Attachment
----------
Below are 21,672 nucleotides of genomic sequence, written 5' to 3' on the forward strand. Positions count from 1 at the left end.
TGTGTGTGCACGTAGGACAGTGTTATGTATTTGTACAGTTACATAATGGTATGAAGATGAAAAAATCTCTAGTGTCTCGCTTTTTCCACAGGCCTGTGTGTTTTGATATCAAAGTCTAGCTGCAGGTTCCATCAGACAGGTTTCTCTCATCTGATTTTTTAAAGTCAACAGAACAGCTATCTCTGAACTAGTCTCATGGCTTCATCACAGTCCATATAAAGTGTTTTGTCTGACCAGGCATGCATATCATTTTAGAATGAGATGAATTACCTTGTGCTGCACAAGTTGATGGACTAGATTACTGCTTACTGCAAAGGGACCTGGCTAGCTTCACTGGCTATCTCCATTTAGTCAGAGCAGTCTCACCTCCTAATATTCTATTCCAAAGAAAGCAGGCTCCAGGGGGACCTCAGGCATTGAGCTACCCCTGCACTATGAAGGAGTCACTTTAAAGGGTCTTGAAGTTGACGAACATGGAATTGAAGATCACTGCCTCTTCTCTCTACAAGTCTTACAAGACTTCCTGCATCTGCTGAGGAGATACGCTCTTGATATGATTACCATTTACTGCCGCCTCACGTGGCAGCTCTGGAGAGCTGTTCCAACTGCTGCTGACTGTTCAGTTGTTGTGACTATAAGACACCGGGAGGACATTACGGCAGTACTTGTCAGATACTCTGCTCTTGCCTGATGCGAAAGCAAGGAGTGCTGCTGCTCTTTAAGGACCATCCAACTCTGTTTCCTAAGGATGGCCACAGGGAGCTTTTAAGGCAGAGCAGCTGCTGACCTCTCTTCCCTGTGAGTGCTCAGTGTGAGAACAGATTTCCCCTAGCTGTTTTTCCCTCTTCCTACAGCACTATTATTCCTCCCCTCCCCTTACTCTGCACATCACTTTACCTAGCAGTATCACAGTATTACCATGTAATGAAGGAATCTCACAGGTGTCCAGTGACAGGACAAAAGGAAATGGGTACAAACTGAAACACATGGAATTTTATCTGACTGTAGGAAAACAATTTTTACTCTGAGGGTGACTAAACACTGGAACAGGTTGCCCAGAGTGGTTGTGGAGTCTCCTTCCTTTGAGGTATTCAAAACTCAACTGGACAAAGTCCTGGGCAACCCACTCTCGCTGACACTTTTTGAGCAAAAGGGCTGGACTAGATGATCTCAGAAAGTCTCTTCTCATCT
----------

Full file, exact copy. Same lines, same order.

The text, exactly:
Below are 21,672 nucleotides of genomic sequence, written 5' to 3' on the forward strand. Positions count from 1 at the left end.
TGTGTGTGCACGTAGGACAGTGTTATGTATTTGTACAGTTACATAATGGTATGAAGATGAAAAAATCTCTAGTGTCTCGCTTTTTCCACAGGCCTGTGTGTTTTGATATCAAAGTCTAGCTGCAGGTTCCATCAGACAGGTTTCTCTCATCTGATTTTTTAAAGTCAACAGAACAGCTATCTCTGAACTAGTCTCATGGCTTCATCACAGTCCATATAAAGTGTTTTGTCTGACCAGGCATGCATATCATTTTAGAATGAGATGAATTACCTTGTGCTGCACAAGTTGATGGACTAGATTACTGCTTACTGCAAAGGGACCTGGCTAGCTTCACTGGCTATCTCCATTTAGTCAGAGCAGTCTCACCTCCTAATATTCTATTCCAAAGAAAGCAGGCTCCAGGGGGACCTCAGGCATTGAGCTACCCCTGCACTATGAAGGAGTCACTTTAAAGGGTCTTGAAGTTGACGAACATGGAATTGAAGATCACTGCCTCTTCTCTCTACAAGTCTTACAAGACTTCCTGCATCTGCTGAGGAGATACGCTCTTGATATGATTACCATTTACTGCCGCCTCACGTGGCAGCTCTGGAGAGCTGTTCCAACTGCTGCTGACTGTTCAGTTGTTGTGACTATAAGACACCGGGAGGACATTACGGCAGTACTTGTCAGATACTCTGCTCTTGCCTGATGCGAAAGCAAGGAGTGCTGCTGCTCTTTAAGGACCATCCAACTCTGTTTCCTAAGGATGGCCACAGGGAGCTTTTAAGGCAGAGCAGCTGCTGACCTCTCTTCCCTGTGAGTGCTCAGTGTGAGAACAGATTTCCCCTAGCTGTTTTTCCCTCTTCCTACAGCACTATTATTCCTCCCCTCCCCTTACTCTGCACATCACTTTACCTAGCAGTATCACAGTATTACCATGTAATGAAGGAATCTCACAGGTGTCCAGTGACAGGACAAAAGGAAATGGGTACAAACTGAAACACATGGAATTTTATCTGACTGTAGGAAAACAATTTTTACTCTGAGGGTGACTAAACACTGGAACAGGTTGCCCAGAGTGGTTGTGGAGTCTCCTTCCTTTGAGGTATTCAAAACTCAACTGGACAAAGTCCTGGGCAACCCACTCTCGCTGACACTTTTTGAGCAAAAGGGCTGGACTAGATGATCTCAGAAAGTCTCTTCTCATCT